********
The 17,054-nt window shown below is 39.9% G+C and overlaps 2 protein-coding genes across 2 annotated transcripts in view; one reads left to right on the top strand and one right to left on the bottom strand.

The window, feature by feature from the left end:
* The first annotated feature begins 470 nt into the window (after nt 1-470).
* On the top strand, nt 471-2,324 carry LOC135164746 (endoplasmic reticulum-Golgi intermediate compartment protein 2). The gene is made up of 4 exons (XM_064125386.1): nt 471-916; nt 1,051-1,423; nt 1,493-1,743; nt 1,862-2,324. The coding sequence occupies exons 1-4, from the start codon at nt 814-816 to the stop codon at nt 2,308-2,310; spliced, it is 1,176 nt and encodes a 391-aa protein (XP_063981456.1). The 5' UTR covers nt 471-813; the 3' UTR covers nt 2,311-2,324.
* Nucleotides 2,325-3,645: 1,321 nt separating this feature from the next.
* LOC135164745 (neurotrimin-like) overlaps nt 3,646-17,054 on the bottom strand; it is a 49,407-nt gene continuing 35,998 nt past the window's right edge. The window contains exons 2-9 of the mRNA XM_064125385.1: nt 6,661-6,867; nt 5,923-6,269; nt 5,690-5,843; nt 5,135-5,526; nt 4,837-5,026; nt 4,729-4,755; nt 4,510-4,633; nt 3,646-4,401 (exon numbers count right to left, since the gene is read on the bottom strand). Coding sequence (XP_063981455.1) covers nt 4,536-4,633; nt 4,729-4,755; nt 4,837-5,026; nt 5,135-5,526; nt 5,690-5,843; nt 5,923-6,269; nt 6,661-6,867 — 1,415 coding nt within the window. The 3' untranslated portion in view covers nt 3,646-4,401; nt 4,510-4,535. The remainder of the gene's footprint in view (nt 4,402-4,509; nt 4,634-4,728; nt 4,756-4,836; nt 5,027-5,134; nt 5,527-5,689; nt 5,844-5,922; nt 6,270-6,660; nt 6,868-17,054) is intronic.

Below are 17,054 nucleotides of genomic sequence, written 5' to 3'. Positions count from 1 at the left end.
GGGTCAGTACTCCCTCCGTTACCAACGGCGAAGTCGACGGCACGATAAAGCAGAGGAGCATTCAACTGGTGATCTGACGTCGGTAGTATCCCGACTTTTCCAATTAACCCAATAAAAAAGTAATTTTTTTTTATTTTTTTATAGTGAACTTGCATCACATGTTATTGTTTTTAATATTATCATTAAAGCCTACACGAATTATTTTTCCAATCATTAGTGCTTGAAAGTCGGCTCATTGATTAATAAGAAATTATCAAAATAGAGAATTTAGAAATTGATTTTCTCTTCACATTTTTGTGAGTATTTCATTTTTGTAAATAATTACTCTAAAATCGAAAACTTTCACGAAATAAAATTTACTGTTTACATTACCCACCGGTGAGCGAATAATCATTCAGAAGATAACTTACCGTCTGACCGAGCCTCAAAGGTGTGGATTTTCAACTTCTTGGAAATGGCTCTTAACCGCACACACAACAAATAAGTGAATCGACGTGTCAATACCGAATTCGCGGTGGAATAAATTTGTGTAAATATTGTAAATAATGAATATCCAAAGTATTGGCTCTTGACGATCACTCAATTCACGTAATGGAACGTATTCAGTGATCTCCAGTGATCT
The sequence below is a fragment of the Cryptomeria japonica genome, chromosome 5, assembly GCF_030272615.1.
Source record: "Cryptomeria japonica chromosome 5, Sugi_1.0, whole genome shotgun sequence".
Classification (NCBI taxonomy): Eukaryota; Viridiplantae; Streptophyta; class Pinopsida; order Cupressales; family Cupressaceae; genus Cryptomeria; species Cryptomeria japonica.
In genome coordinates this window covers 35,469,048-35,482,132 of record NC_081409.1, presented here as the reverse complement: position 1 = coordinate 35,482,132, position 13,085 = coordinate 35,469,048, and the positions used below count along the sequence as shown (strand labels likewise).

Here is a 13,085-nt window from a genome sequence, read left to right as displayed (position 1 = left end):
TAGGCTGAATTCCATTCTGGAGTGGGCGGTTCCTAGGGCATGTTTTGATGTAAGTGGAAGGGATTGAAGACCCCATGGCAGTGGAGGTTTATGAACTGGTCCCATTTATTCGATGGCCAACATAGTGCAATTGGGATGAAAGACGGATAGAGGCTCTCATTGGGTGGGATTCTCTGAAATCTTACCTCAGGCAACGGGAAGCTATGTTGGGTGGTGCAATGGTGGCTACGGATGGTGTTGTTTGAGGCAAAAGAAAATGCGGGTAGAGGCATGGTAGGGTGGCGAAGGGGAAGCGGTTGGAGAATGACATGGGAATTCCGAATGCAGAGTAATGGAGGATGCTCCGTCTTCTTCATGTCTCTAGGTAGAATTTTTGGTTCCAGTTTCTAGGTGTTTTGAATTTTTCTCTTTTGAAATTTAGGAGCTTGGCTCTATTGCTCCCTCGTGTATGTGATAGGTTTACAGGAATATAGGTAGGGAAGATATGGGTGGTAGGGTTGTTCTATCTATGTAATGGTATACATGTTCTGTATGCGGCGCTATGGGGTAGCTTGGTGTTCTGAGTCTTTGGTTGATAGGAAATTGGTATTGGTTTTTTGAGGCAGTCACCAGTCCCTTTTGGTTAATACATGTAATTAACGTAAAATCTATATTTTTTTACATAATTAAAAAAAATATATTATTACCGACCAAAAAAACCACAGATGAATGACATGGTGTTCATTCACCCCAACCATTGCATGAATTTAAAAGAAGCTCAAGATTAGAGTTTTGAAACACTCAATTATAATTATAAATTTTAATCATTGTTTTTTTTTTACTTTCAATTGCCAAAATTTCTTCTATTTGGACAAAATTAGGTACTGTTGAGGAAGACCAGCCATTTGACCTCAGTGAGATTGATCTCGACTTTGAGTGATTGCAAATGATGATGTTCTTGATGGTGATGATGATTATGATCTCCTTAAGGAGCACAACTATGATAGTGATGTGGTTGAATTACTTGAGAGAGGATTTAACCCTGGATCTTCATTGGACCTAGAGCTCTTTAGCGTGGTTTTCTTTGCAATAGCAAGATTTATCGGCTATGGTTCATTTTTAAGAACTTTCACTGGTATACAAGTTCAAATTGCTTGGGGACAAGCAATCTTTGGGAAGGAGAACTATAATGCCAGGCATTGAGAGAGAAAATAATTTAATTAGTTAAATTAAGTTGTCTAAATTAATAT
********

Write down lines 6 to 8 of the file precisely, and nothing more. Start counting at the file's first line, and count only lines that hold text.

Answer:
* LOC135164745 (neurotrimin-like) overlaps nt 3,646-17,054 on the bottom strand; it is a 49,407-nt gene continuing 35,998 nt past the window's right edge. The window contains exons 2-9 of the mRNA XM_064125385.1: nt 6,661-6,867; nt 5,923-6,269; nt 5,690-5,843; nt 5,135-5,526; nt 4,837-5,026; nt 4,729-4,755; nt 4,510-4,633; nt 3,646-4,401 (exon numbers count right to left, since the gene is read on the bottom strand). Coding sequence (XP_063981455.1) covers nt 4,536-4,633; nt 4,729-4,755; nt 4,837-5,026; nt 5,135-5,526; nt 5,690-5,843; nt 5,923-6,269; nt 6,661-6,867 — 1,415 coding nt within the window. The 3' untranslated portion in view covers nt 3,646-4,401; nt 4,510-4,535. The remainder of the gene's footprint in view (nt 4,402-4,509; nt 4,634-4,728; nt 4,756-4,836; nt 5,027-5,134; nt 5,527-5,689; nt 5,844-5,922; nt 6,270-6,660; nt 6,868-17,054) is intronic.

Below are 17,054 nucleotides of genomic sequence, written 5' to 3'. Positions count from 1 at the left end.
GGGTCAGTACTCCCTCCGTTACCAACGGCGAAGTCGACGGCACGATAAAGCAGAGGAGCATTCAACTGGTGATCTGACGTCGGTAGTATCCCGACTTTTCCAATTAACCCAATAAAAAAGTAATTTTTTTTTATTTTTTTATAGTGAACTTGCATCACATGTTATTGTTTTTAATATTATCATTAAAGCCTACACGAATTATTTTTCCAATCATTAGTGCTTGAAAGTCGGCTCATTGATTAATAAGAAATTATCAAAATAGAGAATTTAGAAATTGATTTTCTCTTCACATTTTTGTGAGTATTTCATTTTTGTAAATAATTACTCTAAAATCGAAAACTTTCACGAAATAAAATTTACTGTTTACATTACCCACCGGTGAGCGAATAATCATTCAGAAGATAACTTACCGTCTGACCGAGCCTCAAAGGTGTGGATTTTCAACTTCTTGGAAATGGCTCTTAACCGCACACACAACAAATAAGTGAATCGACGTGTCAATACCGAATTCGCGGTGGAATAAATTTGTGTAAATATTGTAAATAATGAATATCCAAAGTATTGGCTCTTGACGATCACTCAATTCACGTAATGGAACGTATTCAGTGATCTCCAGTGATCT